Today marks a full 10 years since the first Core 2 Duo processors, and hence Intel’s 64-bit Core microarchitecture, were made officially available at retail. These included a number of popular dual-core processor parts, including the seemingly ubiquitous E6400 and the Core 2 Extreme X6800. These were built on Intel’s 65nm process, and marked a turning point in the desktop processor ecosystem. To quote Anand in our launch review: ‘you’re looking at the most impressive piece of silicon the world has ever seen’.

Ten Year Anniversary of Core 2 Duo and Conroe

As part of this piece we will also look at some of the predictions for the future, from the latest (and possibly last) International Technology Roadmap for Semiconductors report, which predicts the stalling of smaller silicon manufacturing nodes over the next 10-15 years.

The first part of this article borrows heavily from Johan’s original look into the Intel Core microarchitecture back in 2006. It’s an awesome read.

Back When I Were A Lad

For a number of our readers, the launch of Conroe was a vast change in the processing landscape. The family of Netburst, Northwood and Prescott processors, in the form of Pentium D and Pentium 4, showed that pursuing the frequency race pushed the silicon far outside its efficiency zone and left a hot, power hungry mess in its wake. It didn’t even come with a muscular V8 sound, and AMD’s Athlon 64 X2 line had taken both the performance and efficiency crown.


Core 2 Duo (left) vs Pentium D (right)

From the perspective of Intel, it had to incorporate a significant paradigm shift in the way it approached the core microarchitecture – no more long pipelines to bump up clock rates to start. The Core microarchitecture design was marketed as a blend of Pentium Pro and Pentium M techniques, as well as the Netburst architecture, however as Johan pointed out at the time, it is significantly Pentium M and it is very hard to find anything Netburst in there. It wasn’t as simple as ‘adding a few functional units or decoders on Yonah and calling it a day’, almost 80% of the architecture and circuit design had to be redone.

As part of this piece, we’re going to take another look at the original architecture improvements of the Core microarchitecture design and some of our old performance metrics from a decade ago.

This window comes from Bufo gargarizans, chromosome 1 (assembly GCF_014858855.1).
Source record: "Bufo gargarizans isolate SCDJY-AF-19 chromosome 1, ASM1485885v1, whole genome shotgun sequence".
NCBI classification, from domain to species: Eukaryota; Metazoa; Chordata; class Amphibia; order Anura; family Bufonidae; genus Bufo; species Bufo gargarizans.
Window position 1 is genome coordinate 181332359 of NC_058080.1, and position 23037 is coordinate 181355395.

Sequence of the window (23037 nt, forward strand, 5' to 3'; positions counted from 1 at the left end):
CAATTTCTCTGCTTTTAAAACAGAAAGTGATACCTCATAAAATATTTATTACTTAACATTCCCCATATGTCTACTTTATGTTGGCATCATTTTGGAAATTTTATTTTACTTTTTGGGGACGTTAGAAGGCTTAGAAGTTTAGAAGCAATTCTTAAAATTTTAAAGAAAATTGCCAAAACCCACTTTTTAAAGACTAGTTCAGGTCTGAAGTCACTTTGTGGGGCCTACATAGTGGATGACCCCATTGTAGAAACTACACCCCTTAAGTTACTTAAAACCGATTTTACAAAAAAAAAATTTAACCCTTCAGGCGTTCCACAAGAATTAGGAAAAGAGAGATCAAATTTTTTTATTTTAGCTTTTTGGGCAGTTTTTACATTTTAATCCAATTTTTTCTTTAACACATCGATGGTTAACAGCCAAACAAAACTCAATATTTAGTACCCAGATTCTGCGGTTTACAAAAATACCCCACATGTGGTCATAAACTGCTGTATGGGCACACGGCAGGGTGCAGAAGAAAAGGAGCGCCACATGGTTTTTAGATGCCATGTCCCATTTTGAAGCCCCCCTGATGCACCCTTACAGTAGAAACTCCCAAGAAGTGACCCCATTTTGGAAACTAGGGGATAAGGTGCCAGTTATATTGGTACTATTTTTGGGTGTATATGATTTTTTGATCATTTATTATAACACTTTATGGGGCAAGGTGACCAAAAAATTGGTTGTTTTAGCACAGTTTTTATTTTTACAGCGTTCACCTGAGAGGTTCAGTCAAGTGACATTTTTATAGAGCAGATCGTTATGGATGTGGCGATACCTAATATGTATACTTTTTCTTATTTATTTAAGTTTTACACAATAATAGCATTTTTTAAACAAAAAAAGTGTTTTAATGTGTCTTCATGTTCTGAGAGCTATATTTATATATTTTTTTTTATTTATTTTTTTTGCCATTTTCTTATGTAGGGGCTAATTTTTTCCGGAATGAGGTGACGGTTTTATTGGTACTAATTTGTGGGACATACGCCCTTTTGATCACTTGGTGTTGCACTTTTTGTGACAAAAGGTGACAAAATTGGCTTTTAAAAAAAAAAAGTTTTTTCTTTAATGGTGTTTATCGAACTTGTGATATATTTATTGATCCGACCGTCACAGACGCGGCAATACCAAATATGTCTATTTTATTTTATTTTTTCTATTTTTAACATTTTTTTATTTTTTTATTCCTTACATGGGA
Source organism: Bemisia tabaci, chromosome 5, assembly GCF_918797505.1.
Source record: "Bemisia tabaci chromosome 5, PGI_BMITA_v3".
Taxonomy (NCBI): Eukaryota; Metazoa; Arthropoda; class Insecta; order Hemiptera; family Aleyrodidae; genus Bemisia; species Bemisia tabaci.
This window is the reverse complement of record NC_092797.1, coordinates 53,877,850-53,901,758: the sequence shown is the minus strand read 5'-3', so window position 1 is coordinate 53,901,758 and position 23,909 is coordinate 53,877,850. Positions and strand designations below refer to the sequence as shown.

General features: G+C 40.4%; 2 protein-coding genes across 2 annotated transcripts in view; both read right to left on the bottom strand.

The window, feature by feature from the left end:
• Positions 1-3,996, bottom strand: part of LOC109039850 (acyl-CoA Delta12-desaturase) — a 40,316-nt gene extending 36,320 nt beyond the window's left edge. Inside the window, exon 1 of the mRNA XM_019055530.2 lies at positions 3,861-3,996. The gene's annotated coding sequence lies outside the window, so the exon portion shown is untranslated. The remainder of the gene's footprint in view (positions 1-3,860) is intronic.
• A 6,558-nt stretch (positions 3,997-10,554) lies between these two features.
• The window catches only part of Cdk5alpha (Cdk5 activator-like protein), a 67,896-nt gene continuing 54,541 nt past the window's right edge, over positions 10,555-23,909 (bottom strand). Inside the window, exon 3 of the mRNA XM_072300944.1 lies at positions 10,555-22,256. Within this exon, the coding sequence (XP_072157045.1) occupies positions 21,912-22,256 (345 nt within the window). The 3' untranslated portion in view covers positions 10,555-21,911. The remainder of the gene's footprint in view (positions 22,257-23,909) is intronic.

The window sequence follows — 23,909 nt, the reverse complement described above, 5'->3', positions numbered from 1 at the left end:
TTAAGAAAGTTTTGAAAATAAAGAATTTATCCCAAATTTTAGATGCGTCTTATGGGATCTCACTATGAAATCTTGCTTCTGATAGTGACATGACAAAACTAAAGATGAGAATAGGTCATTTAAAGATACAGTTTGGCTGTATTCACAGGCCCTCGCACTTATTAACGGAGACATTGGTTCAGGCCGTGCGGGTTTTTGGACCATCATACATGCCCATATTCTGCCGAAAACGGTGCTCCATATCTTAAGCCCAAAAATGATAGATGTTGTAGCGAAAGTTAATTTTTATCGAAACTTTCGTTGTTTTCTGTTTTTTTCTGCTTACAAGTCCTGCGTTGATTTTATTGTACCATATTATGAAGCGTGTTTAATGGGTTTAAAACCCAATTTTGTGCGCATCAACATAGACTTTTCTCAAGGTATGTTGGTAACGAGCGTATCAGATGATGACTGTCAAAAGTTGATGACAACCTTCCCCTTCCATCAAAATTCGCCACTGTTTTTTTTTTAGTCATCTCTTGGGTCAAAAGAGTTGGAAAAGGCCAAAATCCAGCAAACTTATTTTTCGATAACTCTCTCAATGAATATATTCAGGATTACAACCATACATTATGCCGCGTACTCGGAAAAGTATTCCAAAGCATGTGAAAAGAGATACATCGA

27th July 2006: Core 2 Launch Day

Ten years ago, Intel launched the following five processors:

CPU Clock Speed L2 Cache
Intel Core 2 Extreme X6800 2.93GHz 4MB
Intel Core 2 Duo E6700 2.66GHz 4MB
Intel Core 2 Duo E6600 2.40GHz 4MB
Intel Core 2 Duo E6400 2.13GHz 2MB
Intel Core 2 Duo E6300 1.86GHz 2MB

The X6800 sits at the top with a higher clock speed with a higher supported FSB-to-core ration than previous Intel processors. The Core 2 processors all came from a 143mm2 die, compared the 162mm2 of Pentium D, and they both seem tiny by comparison to the large die sizes we see 2016 for things like the P100. These were chips without integrated graphics either. The introduction of Core 2 pushed the prices of the Pentium D processors down, to give this interesting table:

CPU Clock Speed L2 Cache Price
Intel Core 2 Extreme X6800 2.93GHz 4MB $999
Intel Core 2 Duo E6700 2.66GHz 4MB $530
Intel Core 2 Duo E6600 2.40GHz 4MB $316
Intel Core 2 Duo E6400 2.13GHz 2MB $224
Intel Core 2 Duo E6300 1.86GHz 2MB $183
Intel Pentium D 945 3.40GHz 2MBx2 $163
Intel Pentium D 915 2.80GHz 2MBx2 $133
Intel Pentium D 820 2.80GHz 1MBx2 $113
Intel Pentium D 805 2.66GHz 1MBx2 $93

Comparing this to recent Intel processors, and the X8600 matches the list price of the Core i7-5960X (an 8-core part), whereas the popular Core 2 Duo E6400 at $224 at the same price as the Core i5-6600.